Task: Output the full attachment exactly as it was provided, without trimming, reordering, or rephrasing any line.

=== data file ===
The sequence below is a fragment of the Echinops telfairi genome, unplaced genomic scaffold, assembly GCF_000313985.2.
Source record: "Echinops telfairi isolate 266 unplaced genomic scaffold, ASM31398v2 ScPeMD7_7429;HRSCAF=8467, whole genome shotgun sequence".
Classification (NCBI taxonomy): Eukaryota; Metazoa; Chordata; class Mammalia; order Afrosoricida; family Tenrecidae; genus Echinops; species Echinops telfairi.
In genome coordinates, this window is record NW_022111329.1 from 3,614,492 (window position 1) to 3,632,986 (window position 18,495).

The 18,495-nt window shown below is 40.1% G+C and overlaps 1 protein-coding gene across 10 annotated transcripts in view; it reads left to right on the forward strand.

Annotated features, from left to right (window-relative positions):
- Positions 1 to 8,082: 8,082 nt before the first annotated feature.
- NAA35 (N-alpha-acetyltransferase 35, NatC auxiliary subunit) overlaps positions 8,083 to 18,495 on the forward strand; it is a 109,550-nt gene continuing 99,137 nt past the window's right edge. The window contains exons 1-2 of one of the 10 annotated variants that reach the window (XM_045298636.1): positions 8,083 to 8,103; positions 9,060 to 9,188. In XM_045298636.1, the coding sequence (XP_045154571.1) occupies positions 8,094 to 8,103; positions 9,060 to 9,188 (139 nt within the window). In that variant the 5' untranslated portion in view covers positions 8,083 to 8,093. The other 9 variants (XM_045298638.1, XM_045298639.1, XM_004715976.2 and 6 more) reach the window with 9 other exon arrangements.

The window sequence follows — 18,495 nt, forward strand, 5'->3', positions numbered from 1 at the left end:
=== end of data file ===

The sequence below is a fragment of the Echinops telfairi genome, unplaced genomic scaffold, assembly GCF_000313985.2.
Source record: "Echinops telfairi isolate 266 unplaced genomic scaffold, ASM31398v2 ScPeMD7_7429;HRSCAF=8467, whole genome shotgun sequence".
Classification (NCBI taxonomy): Eukaryota; Metazoa; Chordata; class Mammalia; order Afrosoricida; family Tenrecidae; genus Echinops; species Echinops telfairi.
In genome coordinates, this window is record NW_022111329.1 from 3,614,492 (window position 1) to 3,632,986 (window position 18,495).

The 18,495-nt window shown below is 40.1% G+C and overlaps 1 protein-coding gene across 10 annotated transcripts in view; it reads left to right on the forward strand.

Annotated features, from left to right (window-relative positions):
- Positions 1 to 8,082: 8,082 nt before the first annotated feature.
- NAA35 (N-alpha-acetyltransferase 35, NatC auxiliary subunit) overlaps positions 8,083 to 18,495 on the forward strand; it is a 109,550-nt gene continuing 99,137 nt past the window's right edge. The window contains exons 1-2 of one of the 10 annotated variants that reach the window (XM_045298636.1): positions 8,083 to 8,103; positions 9,060 to 9,188. In XM_045298636.1, the coding sequence (XP_045154571.1) occupies positions 8,094 to 8,103; positions 9,060 to 9,188 (139 nt within the window). In that variant the 5' untranslated portion in view covers positions 8,083 to 8,093. The other 9 variants (XM_045298638.1, XM_045298639.1, XM_004715976.2 and 6 more) reach the window with 9 other exon arrangements.

The window sequence follows — 18,495 nt, forward strand, 5'->3', positions numbered from 1 at the left end: